What she did say, though, cleverly subverted the intent of the original question while framing it as unfair to ask. Aniston noted that she hasn’t “failed” at being a woman by not having children and that she’s created many other things—perhaps instead of having children. And while the trope of the woman who compensates for not having children by putting everything into her career is pervasive and negative, it’s important to note that different things are fulfilling for different people. From her wording, it’s clear that the things Aniston has spent her life doing have been meaningful.

Read the rest here.

Towards A Better Conversation About Mental Illness

This is my latest for the Daily Dot, about how we can discuss mental illness more accurately, productively, and compassionately, particularly in the wake of tragedies like Robin Williams’ suicide.

After comedian Robin Williams committed suicide two weeks ago, fans took to the Internet to express their grief, as well as their admiration for his work. Whenever a beloved celebrity passes away, regardless of the cause, social media temporarily becomes a sort of memorial to that person, a chronicle of the ways in which they changed lives.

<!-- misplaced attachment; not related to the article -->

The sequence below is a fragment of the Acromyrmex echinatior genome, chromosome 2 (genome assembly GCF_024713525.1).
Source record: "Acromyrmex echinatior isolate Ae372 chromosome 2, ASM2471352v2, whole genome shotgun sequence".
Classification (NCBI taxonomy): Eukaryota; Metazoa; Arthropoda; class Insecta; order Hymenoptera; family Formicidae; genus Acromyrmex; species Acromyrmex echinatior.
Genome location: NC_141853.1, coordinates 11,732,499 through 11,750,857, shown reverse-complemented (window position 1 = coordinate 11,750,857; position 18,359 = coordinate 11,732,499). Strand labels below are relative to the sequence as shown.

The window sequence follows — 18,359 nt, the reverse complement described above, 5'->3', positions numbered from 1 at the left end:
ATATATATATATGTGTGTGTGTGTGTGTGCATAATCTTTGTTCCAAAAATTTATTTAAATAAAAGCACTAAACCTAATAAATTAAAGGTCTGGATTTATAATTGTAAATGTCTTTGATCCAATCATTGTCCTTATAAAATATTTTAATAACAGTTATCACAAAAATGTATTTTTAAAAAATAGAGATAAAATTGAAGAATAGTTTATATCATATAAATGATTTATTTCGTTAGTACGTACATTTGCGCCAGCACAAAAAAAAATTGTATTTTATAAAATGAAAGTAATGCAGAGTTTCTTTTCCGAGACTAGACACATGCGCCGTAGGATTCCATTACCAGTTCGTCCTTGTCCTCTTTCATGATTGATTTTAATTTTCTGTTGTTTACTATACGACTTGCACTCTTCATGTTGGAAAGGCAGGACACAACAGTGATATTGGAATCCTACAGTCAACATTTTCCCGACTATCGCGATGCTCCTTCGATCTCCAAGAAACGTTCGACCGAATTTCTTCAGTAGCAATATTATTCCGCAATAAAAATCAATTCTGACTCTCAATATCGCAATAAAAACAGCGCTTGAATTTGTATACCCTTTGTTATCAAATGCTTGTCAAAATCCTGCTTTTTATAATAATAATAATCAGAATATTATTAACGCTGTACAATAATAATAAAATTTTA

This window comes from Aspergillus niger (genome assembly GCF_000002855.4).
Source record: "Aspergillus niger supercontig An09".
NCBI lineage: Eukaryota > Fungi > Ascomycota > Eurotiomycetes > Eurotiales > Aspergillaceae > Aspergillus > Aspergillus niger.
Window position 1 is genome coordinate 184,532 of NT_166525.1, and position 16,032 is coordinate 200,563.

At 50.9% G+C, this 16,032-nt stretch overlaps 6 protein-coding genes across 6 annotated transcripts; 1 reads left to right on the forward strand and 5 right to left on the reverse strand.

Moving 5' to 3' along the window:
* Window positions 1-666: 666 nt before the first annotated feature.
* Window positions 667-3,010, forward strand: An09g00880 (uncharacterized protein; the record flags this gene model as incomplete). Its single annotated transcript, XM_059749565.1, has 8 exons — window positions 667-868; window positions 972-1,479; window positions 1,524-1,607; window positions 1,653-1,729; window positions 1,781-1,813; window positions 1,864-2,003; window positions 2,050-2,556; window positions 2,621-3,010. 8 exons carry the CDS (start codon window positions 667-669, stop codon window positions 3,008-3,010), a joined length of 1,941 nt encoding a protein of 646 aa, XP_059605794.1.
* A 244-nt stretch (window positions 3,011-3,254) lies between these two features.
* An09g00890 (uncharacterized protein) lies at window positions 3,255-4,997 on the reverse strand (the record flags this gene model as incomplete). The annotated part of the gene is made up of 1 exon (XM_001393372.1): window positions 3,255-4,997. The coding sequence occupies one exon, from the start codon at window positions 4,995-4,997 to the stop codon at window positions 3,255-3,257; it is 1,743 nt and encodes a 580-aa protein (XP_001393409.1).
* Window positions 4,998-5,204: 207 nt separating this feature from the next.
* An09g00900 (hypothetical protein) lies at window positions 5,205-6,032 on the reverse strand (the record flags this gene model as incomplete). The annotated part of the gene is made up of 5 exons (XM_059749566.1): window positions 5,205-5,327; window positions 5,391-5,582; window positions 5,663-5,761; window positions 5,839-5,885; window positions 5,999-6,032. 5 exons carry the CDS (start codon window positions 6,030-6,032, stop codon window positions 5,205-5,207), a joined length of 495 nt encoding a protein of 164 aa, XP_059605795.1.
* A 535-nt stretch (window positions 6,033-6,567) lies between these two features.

However, when the cause is suicide, a celebrity’s death also brings out lots of dismissive, inaccurate, or even hateful statements about people with mental illnesses. According to some, Williams was “cowardly” and “selfish” for committing suicide. Last week, Musician Henry Rollins wrote an op-ed for L.A. Weekly (for which he apologized over the weekend) in which he said that he views people who commit suicide with “disdain,” claiming that Williams traumatized his children. There was plenty of rhetoric about suicide being a “choice,” the implication being that it’s the wrong choice.

Comments like these not only misinform people about the nature of mental illness, but they are also extremely hurtful to those who struggle with it. As the Internet continues to respond to Robin Williams’ death, here are some suggestions for a better conversation about mental illness and suicide.